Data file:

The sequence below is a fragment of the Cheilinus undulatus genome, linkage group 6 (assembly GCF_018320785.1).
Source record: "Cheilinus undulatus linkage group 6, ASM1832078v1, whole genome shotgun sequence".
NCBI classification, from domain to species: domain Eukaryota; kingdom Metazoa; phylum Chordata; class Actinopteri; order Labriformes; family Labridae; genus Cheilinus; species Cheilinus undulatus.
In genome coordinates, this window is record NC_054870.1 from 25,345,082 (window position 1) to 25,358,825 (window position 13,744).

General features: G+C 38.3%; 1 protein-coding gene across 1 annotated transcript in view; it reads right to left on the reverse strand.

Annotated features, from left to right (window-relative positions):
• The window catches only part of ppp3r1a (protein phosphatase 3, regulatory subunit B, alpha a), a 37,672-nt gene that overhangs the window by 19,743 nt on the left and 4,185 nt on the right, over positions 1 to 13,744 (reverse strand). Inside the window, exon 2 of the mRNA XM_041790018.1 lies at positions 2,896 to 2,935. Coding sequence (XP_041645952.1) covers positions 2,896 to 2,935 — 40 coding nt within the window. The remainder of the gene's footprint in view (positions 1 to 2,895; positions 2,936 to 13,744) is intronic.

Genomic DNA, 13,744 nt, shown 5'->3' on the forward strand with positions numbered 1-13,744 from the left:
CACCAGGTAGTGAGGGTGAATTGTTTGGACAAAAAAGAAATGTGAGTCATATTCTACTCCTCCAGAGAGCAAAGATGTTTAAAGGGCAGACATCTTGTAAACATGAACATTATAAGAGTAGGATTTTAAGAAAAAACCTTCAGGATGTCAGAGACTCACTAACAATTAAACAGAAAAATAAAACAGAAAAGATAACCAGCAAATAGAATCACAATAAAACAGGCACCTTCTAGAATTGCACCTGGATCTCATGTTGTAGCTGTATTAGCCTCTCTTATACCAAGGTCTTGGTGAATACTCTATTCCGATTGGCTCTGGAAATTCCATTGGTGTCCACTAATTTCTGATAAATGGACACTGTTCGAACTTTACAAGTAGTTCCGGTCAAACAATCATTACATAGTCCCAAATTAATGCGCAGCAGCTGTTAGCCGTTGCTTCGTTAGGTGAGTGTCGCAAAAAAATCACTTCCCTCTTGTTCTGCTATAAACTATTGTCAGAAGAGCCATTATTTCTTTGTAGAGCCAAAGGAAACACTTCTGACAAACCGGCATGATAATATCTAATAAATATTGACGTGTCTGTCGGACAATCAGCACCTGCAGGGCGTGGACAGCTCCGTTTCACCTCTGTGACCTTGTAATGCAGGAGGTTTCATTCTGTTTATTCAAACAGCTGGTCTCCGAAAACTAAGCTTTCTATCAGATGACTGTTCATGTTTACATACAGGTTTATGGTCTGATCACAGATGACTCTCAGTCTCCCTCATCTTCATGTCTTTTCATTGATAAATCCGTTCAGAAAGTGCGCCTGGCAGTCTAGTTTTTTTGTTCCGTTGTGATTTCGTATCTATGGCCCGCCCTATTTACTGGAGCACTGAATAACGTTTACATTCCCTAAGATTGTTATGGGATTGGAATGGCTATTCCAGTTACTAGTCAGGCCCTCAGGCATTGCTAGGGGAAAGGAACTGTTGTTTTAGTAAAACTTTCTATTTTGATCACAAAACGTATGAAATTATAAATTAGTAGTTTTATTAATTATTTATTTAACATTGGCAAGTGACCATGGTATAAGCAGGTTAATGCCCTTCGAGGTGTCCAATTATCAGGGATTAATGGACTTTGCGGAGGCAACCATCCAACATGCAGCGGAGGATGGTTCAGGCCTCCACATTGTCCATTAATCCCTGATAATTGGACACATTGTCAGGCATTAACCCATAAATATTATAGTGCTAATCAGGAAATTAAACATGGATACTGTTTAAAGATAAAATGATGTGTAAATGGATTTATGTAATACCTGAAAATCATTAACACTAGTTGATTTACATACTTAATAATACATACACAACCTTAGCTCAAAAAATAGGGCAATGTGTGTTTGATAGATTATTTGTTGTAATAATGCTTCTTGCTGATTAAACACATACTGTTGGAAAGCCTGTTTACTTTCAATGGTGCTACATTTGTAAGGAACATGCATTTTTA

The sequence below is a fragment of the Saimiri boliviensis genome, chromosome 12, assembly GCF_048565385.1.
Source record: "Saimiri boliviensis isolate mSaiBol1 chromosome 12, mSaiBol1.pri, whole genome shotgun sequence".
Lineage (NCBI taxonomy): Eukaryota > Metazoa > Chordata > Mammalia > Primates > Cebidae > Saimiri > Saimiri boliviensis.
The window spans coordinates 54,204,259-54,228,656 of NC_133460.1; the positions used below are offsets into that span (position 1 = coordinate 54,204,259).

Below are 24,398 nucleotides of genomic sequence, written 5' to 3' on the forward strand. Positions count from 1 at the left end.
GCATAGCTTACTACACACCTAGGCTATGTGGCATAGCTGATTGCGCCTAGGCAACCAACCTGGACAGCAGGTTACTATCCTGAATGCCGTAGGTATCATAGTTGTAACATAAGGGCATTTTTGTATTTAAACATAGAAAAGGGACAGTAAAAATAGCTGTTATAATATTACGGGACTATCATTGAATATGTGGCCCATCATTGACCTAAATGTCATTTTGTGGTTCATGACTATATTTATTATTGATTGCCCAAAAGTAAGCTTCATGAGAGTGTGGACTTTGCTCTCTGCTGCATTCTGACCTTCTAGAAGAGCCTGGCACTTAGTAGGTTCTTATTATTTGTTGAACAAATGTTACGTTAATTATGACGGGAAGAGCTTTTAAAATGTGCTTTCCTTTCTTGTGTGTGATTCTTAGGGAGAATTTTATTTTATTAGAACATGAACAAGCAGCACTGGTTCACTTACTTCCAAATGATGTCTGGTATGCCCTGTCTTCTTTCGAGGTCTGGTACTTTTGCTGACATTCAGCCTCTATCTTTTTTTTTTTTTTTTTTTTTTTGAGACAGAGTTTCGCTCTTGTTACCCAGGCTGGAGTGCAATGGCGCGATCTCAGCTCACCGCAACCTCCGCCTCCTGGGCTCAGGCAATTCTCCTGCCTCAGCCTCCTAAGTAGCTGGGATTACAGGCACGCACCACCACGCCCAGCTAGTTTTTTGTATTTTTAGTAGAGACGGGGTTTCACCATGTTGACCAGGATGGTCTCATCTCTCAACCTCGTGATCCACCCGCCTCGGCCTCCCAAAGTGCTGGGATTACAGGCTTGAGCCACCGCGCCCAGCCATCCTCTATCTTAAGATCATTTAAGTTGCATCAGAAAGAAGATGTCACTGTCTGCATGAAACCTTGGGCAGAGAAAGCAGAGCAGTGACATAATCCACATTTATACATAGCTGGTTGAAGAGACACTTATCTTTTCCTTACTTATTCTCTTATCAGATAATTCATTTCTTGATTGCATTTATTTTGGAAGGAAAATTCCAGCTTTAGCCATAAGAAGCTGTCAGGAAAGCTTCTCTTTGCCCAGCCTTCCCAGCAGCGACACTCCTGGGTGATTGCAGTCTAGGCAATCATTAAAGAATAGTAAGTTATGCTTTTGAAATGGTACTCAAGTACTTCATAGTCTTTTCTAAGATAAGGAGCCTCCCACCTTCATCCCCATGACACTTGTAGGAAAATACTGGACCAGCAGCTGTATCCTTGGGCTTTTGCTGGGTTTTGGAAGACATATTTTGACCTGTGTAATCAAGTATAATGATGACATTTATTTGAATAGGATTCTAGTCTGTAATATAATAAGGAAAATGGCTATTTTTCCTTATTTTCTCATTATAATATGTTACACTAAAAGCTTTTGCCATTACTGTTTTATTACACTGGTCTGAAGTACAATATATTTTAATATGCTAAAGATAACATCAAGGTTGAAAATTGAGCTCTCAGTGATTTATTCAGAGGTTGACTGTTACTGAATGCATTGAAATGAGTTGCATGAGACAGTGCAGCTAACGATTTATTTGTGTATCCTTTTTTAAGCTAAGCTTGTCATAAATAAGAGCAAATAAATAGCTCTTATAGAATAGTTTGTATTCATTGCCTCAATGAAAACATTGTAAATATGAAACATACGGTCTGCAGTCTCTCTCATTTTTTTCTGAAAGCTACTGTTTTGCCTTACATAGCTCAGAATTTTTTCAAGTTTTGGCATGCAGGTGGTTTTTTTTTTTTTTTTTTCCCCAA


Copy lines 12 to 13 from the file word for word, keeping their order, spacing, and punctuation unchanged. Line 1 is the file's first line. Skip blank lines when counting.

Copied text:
Lineage (NCBI taxonomy): Eukaryota > Metazoa > Chordata > Mammalia > Primates > Cebidae > Saimiri > Saimiri boliviensis.
The window spans coordinates 54,204,259-54,228,656 of NC_133460.1; the positions used below are offsets into that span (position 1 = coordinate 54,204,259).